Interior Paint Projects
- Q: I tried to touch-up my living room wall, and the color and finish look different—even though I used the same paint.
- A: It is very important that you use the same paint (color and finish) and the same application tool (brush or roller). Thin the paint by approximately 25% before beginning.
- Q: What kind of paint will survive best in my children's room?
- A: For the best stain removal, use scrubbable paints such as 100% acrylic semi-gloss or gloss paints, rather than ordinary latex paints. As a general rule, stains are easier to remove from paints with higher levels of sheen and tough acrylic formulas. These paints are also excellent choices for kitchens, baths, cabinets, and doors.
- Q: I just painted my walls with a dark green latex paint and it's still not dry after 24 hours. What's wrong?
- A: Paints with large amounts of colorant usually take longer to dry than lighter colors. Increase the amount of air movement in the room, and make sure the temperature is adequate.
- Q: What's the best way to paint over a gloss paint?
- A: Lightly sand the surface to dull the sheen, and clean the surface thoroughly. When recoating with an oil-based paint or Porter®'s ADVANTAGE™ 900 Interior/Exterior Acrylic Enamel, you may paint directly over glossy surfaces as long as they are clean.
- Q: Can a latex paint be applied over an alkyd enamel?
- A: Traditionally, latex finishes cannot be applied to an alkyd enamel without proper surface preparation, which includes sanding, cleaning, and priming. However, PPG Porter®'s ADVANTAGE™ 900 Interior/Exterior Acrylic Enamel, with the addition of acrylic resin, may be applied directly to clean alkyd enamel surfaces.
- Q: How much paint do I need to buy?
- A: Use our Paint Project Calculator to find out.
- Q: What size brush should I use?
- A: Let the surface that you're painting be your guide. The larger the surface, the larger the tool you'll need. For exterior siding, use a 4" brush. Use a 3" brush for exterior gutters. For painting interior trim, you'll only need a 1" to 2 1/2" brush.
Download the PPG Porter® Paints brush and roller cover recommendations guide
- Q: Is a natural bristle brush better than a synthetic bristle brush?
- A: The answer depends on the type of paint you plan to use. Natural bristle and synthetic brushes may be used with oil-based paints. Only synthetic bristle brushes should be used with latex or acrylic paints. (The water in latex or acrylic paints takes the oils out of natural bristles, making them unmanageable).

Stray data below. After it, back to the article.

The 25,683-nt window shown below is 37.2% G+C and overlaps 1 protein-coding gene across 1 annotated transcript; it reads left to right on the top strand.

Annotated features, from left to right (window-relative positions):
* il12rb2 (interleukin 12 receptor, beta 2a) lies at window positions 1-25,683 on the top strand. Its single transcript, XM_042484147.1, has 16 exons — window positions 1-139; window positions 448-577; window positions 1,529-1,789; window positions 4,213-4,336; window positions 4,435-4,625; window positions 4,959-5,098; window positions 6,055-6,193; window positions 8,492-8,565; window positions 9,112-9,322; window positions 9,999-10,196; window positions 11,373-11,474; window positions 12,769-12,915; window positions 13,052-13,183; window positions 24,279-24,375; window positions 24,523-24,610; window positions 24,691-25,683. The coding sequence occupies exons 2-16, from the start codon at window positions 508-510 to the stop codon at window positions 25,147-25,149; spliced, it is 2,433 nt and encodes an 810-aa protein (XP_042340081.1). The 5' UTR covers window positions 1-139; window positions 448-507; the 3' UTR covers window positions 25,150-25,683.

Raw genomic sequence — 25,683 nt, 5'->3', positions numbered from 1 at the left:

- Q: What is the best way to "rejuvenate" an old brush with dried paint in it?
- A: Dried latex paint can be removed by soaking brushes in denatured alcohol and cleaning with a brush comb. Commercial brush cleaners also work well on synthetic brushes. Oil-based paint can be removed by soaking brushes in a liquid brush and roller cleaner that's formulated for oil-based paints.
- Q: What type of roller cover should I use?
- A: First of all, after choosing high-quality PPG Porter® Paints, don't skimp on your tools-use a quality cover for an easier, more uniform application. Lambswool is recommended for some oils and epoxies; otherwise use a synthetic fiber cover. A 3/16" nap cover is recommended to apply an ultra smooth finish when using an enamel, and a 3/8" to 1/2" nap roller cover is recommended for paint being applied to smooth drywall or plaster. Rough plaster and stucco walls may require a 3/4" to 1" nap cover. Use a 1 1/4" nap cover when painting concrete block or other extremely rough surfaces.
Download the PPG Porter® Paints brush and roller cover recommendations guide
- Q: Is there a paint that can be used to prevent moisture from seeping through basement walls?
- A: PPG Cementitious Block Filler can be used to waterproof masonry surfaces. Extreme moisture leakage, however, may require more extensive measures such as applying a vapor barrier material to the exterior surface of the walls, or contacting a certified waterproofing contractor to evaluate and repair the problem.
- Q: There's some old paneling in my basement that I don't have time to replace. Can it be painted?
- A: You can paint panel, but be sure to clean it well so that the paint will adhere to it. It's also good to use a stain killer on it to stop it from bleeding through. Then use a latex paint, which will cover the wood grain.
- Q: How can I paint my baseboard without getting paint on the carpet?
- A: Use a tool designed especially for this purpose—a metal shield that can be placed between the carpet and the baseboard. Another method is taping the carpet with masking tape or masking paper.
- Q: My windows have been painted shut. How do I open them?
- A: Trim along the sealed area with a knife and gently apply pressure to separate.
- Q: How should I safely dispose of leftover paint?
- A: Liquids are banned from many landfills. If you have a small amount of latex paint, allow it to dry out naturally (adding cat litter will speed the process) and deposit it in the trash. For oil-based paints, check with your local county environmental agency for a hazardous waste disposal facility near you.